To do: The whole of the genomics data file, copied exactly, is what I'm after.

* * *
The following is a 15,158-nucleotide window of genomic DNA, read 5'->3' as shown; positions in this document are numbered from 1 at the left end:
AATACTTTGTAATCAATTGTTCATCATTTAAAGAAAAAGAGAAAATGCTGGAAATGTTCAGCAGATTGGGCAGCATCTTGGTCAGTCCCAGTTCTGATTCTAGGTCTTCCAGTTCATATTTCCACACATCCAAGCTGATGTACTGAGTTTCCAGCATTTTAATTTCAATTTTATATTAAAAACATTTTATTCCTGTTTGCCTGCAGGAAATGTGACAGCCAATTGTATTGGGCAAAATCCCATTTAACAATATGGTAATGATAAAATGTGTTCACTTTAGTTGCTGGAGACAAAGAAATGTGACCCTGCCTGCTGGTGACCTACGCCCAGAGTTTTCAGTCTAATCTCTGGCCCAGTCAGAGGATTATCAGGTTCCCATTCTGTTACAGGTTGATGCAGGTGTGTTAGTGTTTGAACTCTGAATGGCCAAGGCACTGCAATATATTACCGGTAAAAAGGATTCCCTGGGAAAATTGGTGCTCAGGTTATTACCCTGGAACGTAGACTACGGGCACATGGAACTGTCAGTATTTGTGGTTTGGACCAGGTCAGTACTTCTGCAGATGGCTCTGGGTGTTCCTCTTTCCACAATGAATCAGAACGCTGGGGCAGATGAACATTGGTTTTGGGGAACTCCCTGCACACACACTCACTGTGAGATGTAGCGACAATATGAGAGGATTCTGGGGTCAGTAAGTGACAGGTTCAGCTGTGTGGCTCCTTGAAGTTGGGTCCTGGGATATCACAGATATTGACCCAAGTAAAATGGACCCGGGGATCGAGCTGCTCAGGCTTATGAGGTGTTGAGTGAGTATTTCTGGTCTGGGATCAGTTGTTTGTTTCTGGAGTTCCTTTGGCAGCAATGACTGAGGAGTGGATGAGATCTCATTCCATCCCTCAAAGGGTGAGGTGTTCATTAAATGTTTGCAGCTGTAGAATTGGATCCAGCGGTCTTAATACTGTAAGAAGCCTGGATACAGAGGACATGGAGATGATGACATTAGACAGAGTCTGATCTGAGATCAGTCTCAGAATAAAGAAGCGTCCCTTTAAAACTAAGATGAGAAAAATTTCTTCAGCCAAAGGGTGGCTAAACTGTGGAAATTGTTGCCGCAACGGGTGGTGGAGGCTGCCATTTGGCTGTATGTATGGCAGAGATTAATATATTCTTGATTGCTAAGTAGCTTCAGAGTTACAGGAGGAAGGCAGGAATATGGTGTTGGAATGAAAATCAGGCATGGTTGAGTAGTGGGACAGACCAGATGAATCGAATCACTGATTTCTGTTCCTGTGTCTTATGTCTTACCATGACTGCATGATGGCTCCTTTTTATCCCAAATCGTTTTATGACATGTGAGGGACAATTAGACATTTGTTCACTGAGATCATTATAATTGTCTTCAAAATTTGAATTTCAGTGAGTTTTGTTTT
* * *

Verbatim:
The following is a 15,158-nucleotide window of genomic DNA, read 5'->3' as shown; positions in this document are numbered from 1 at the left end:
AATACTTTGTAATCAATTGTTCATCATTTAAAGAAAAAGAGAAAATGCTGGAAATGTTCAGCAGATTGGGCAGCATCTTGGTCAGTCCCAGTTCTGATTCTAGGTCTTCCAGTTCATATTTCCACACATCCAAGCTGATGTACTGAGTTTCCAGCATTTTAATTTCAATTTTATATTAAAAACATTTTATTCCTGTTTGCCTGCAGGAAATGTGACAGCCAATTGTATTGGGCAAAATCCCATTTAACAATATGGTAATGATAAAATGTGTTCACTTTAGTTGCTGGAGACAAAGAAATGTGACCCTGCCTGCTGGTGACCTACGCCCAGAGTTTTCAGTCTAATCTCTGGCCCAGTCAGAGGATTATCAGGTTCCCATTCTGTTACAGGTTGATGCAGGTGTGTTAGTGTTTGAACTCTGAATGGCCAAGGCACTGCAATATATTACCGGTAAAAAGGATTCCCTGGGAAAATTGGTGCTCAGGTTATTACCCTGGAACGTAGACTACGGGCACATGGAACTGTCAGTATTTGTGGTTTGGACCAGGTCAGTACTTCTGCAGATGGCTCTGGGTGTTCCTCTTTCCACAATGAATCAGAACGCTGGGGCAGATGAACATTGGTTTTGGGGAACTCCCTGCACACACACTCACTGTGAGATGTAGCGACAATATGAGAGGATTCTGGGGTCAGTAAGTGACAGGTTCAGCTGTGTGGCTCCTTGAAGTTGGGTCCTGGGATATCACAGATATTGACCCAAGTAAAATGGACCCGGGGATCGAGCTGCTCAGGCTTATGAGGTGTTGAGTGAGTATTTCTGGTCTGGGATCAGTTGTTTGTTTCTGGAGTTCCTTTGGCAGCAATGACTGAGGAGTGGATGAGATCTCATTCCATCCCTCAAAGGGTGAGGTGTTCATTAAATGTTTGCAGCTGTAGAATTGGATCCAGCGGTCTTAATACTGTAAGAAGCCTGGATACAGAGGACATGGAGATGATGACATTAGACAGAGTCTGATCTGAGATCAGTCTCAGAATAAAGAAGCGTCCCTTTAAAACTAAGATGAGAAAAATTTCTTCAGCCAAAGGGTGGCTAAACTGTGGAAATTGTTGCCGCAACGGGTGGTGGAGGCTGCCATTTGGCTGTATGTATGGCAGAGATTAATATATTCTTGATTGCTAAGTAGCTTCAGAGTTACAGGAGGAAGGCAGGAATATGGTGTTGGAATGAAAATCAGGCATGGTTGAGTAGTGGGACAGACCAGATGAATCGAATCACTGATTTCTGTTCCTGTGTCTTATGTCTTACCATGACTGCATGATGGCTCCTTTTTATCCCAAATCGTTTTATGACATGTGAGGGACAATTAGACATTTGTTCACTGAGATCATTATAATTGTCTTCAAAATTTGAATTTCAGTGAGTTTTGTTTT